teaches12345, Thanks for reading. My son is getting married soon and I am hoping they keep the wedding small so I don't have to worry about all of this. Thanks for reading and voting it up.

    • teaches12345 profile image

      Dianna Mendez 5 years ago

      Such great advice for the mother of the groom. I really could have used this years ago when my son married. It is always nice to be in sync with the event, especially when it comes to weddings. Voted up+++

    • Barbara Kay profile image

      Barbara Badder 5 years ago from USA

      Glimmer Twin Fan, I didn't realize that the groom's family traditionally paid for so much. When I got married years ago, the bride's family paid for most of it. I paid for my own dress and my husband paid for the drinks.

    • Glimmer Twin Fan profile image

      Claudia Mitchell 5 years ago

      This would have been good info to have when I got married 12 years ago although we paid for most things ourselves. Useful hub!

    • Barbara Kay profile image

      Barbara Badder 5 years ago from USA

      DzyMsLizzy, I don't think it matters if my son and his wife to be have a simple wedding. The weddings I enjoyed attending myself, were the simple ones. It depends on her parents, what they want. I hope they keep it simple. Thanks for reading and for all of your comments.

    • DzyMsLizzy profile image

      Liz Elias 5 years ago from Oakley, CA

      My first wedding to my ex was very small--immediate family only; cake only at my parent's home. That's what we could afford.

      When I married my current hubby, we were both mid-life, and planned and paid for it all ourselves; my parents were both already deceased; and his mother lived too far to be able to attend. But it was more of a fairytale wedding than my first--nice dress, on a bluff overlooking the beach...and we still had the reception at the house I inherited from my parents, with my daughters as the caterers.

      A friend of the family had such an overly-busy stressful time with her daughter's wedding, that she announced, "When my son gets married, the only thing I'm going to do is make sure his shoes are shined!"

      You've made some excellent points, and I agree--it is the COUPLE'S wedding, not that of either set of parents! My advice to victims of meddlesome parents or in-laws is this: Tell them where to get off, and elope instead.

      Voted up, interesting and useful.

    • Barbara Kay profile image

      Barbara Badder 5 years ago from USA

      Sunshine625, My son and his future bride keep changing the plans. I can't wait until they finally decide where the will have the wedding and if it will be big or small. Thanks for reading and commenting.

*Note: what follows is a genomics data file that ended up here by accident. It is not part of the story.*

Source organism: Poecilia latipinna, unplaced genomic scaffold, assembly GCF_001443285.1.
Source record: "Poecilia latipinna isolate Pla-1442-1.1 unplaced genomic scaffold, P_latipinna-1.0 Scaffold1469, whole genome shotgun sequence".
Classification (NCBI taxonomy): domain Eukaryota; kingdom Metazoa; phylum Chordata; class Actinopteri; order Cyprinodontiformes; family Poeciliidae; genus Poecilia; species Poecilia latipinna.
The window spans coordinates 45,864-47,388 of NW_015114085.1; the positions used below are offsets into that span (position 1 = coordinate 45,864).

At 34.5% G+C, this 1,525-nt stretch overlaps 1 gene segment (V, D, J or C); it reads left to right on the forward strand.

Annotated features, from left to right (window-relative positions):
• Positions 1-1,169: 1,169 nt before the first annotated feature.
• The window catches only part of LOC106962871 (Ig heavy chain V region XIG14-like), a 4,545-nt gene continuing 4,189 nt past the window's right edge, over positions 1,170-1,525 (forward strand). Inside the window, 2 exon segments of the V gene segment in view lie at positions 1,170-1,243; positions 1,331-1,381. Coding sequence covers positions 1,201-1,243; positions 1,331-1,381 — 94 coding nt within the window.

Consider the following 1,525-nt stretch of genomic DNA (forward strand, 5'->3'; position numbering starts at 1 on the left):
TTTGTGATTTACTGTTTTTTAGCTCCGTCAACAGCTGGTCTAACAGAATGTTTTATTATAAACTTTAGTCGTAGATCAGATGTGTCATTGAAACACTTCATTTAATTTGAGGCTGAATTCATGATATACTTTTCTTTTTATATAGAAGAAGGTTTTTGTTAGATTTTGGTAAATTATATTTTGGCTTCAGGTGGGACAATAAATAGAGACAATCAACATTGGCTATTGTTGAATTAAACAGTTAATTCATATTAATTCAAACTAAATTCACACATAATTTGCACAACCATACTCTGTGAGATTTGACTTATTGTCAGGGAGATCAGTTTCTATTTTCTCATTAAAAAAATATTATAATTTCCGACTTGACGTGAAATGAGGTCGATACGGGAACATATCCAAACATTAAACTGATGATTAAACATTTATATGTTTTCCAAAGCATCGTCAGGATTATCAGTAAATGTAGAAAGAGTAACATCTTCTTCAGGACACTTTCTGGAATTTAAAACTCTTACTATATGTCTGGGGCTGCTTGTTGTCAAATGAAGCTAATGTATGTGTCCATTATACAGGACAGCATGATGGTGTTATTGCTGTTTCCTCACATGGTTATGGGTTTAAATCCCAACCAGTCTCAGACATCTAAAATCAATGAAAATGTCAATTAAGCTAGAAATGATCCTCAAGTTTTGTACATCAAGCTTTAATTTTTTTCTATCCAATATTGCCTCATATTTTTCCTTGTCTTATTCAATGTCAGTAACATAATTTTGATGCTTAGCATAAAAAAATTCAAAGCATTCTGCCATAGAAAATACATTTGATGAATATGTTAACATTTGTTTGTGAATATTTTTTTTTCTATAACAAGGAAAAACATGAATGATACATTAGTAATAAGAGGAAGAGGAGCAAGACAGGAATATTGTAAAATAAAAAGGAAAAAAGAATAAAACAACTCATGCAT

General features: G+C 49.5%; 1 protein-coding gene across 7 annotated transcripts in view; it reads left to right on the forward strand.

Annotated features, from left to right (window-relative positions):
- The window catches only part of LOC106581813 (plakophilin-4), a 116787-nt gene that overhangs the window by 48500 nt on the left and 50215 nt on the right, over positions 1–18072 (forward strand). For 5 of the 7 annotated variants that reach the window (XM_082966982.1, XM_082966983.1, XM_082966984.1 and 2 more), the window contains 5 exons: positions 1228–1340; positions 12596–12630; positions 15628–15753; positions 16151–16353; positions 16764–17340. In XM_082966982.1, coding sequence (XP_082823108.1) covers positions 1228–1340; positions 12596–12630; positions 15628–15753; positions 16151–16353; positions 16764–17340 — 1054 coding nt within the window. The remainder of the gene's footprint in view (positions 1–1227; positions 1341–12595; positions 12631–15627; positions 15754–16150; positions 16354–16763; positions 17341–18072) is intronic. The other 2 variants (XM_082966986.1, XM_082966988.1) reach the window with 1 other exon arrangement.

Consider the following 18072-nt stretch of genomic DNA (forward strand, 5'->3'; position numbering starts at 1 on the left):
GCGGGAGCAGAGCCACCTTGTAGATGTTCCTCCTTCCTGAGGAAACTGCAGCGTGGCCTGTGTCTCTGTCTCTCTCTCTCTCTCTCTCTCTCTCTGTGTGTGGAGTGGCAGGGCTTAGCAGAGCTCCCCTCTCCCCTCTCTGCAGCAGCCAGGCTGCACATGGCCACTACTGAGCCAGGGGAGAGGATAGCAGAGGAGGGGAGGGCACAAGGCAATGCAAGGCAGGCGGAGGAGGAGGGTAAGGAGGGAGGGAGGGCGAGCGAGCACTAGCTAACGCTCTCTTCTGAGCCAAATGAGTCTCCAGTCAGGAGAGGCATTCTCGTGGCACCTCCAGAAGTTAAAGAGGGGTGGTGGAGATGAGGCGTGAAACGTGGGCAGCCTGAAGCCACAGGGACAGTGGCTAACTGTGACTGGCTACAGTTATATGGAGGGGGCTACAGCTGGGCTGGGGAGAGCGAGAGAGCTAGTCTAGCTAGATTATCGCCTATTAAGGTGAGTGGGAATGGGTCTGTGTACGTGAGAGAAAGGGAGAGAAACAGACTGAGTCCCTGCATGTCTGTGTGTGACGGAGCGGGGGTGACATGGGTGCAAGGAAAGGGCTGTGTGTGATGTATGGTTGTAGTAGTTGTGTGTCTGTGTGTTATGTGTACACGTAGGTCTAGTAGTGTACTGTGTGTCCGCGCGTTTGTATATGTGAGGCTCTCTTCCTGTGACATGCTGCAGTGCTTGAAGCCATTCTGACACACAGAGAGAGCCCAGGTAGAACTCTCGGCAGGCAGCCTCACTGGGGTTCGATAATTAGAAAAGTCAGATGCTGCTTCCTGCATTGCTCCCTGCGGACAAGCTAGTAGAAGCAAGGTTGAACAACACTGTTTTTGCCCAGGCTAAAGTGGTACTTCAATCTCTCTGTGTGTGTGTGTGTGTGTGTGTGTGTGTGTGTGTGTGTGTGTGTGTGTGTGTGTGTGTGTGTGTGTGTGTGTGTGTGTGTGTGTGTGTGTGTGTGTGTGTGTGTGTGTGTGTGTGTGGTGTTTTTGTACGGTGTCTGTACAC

• Sunshine625 profile image

      Linda Bilyeu 5 years ago from Orlando, FL

      Hi Barbara, Congratulations on your son's upcoming nuptials. When my daughters were planning their weddings I couldn't keep my mouth closed, I offered some fun suggestions. They told me all I have to do is show up and behave. Oh my! Anyway both weddings were beautiful, we had a fantastic time! :) Best of luck to your family!

    • Barbara Kay profile image

      Barbara Badder 5 years ago from USA

      billybuc, I never thought my son would get married either. He's almost 40, but he's finally tying the knot. Thankfully I have 3 grandkids from my daughter. Thanks for your comments.

    • billybuc profile image

      Bill Holland 5 years ago from Olympia, WA

      Good information my friend. I don't think my son is ever going to get married. I've almost given up on grandkids. LOL Since I'm a single parent I don't know where I fit in this article. :)

    • Barbara Kay profile image

      Barbara Badder 5 years ago from USA

      ambercita04, I agree. Thanks for reading and commenting.

    • ambercita04 profile image

      Amber 5 years ago from Winter Park

      I don't think you need to keep your mouth shut completely, but I think the wedding say so should really be left to the bride and groom (I think sometimes the mother of the bride can become a little much). My step-mother was helpful. She asked questions and then made suggestions based on what she gleaned from me. by handling it that way, she was able to she what my to be husband and I were envisioning and then help in a way that wasn't offensive or overbearing.

    • Barbara Kay profile image

      Barbara Badder 5 years ago from USA

      ambercita04, That is exactly why I added that part. My son is getting married this fall and I am keeping my mouth quiet. It is a shame that she ruined your wedding that way.

    • ambercita04 profile image

      Amber 5 years ago from Winter Park

      I liked your article. My ex-mother-in-law was a bear when I was getting married. She acted like it was her wedding and she was the bride. She was mad that her son and I had decided to have cake reception with punch and some light finger food. She told him in front of me that she was going to plan a huge reception party with alcohol (which her son was a recovering alcoholic and his father was an alcoholic and we had both said we wanted a dry wedding) since so many family members were coming out of state. Then she said that she was going to make the reception party a dual party to celebrate her 50th birthday on ur wedding day. It made both her son and I mad. We ended up going on our honeymoon instead of going to the party as she wanted us to. We had sought counsel at our church about it and our church leaders said we had to put our foot down now or she would always try to rule in our marriage.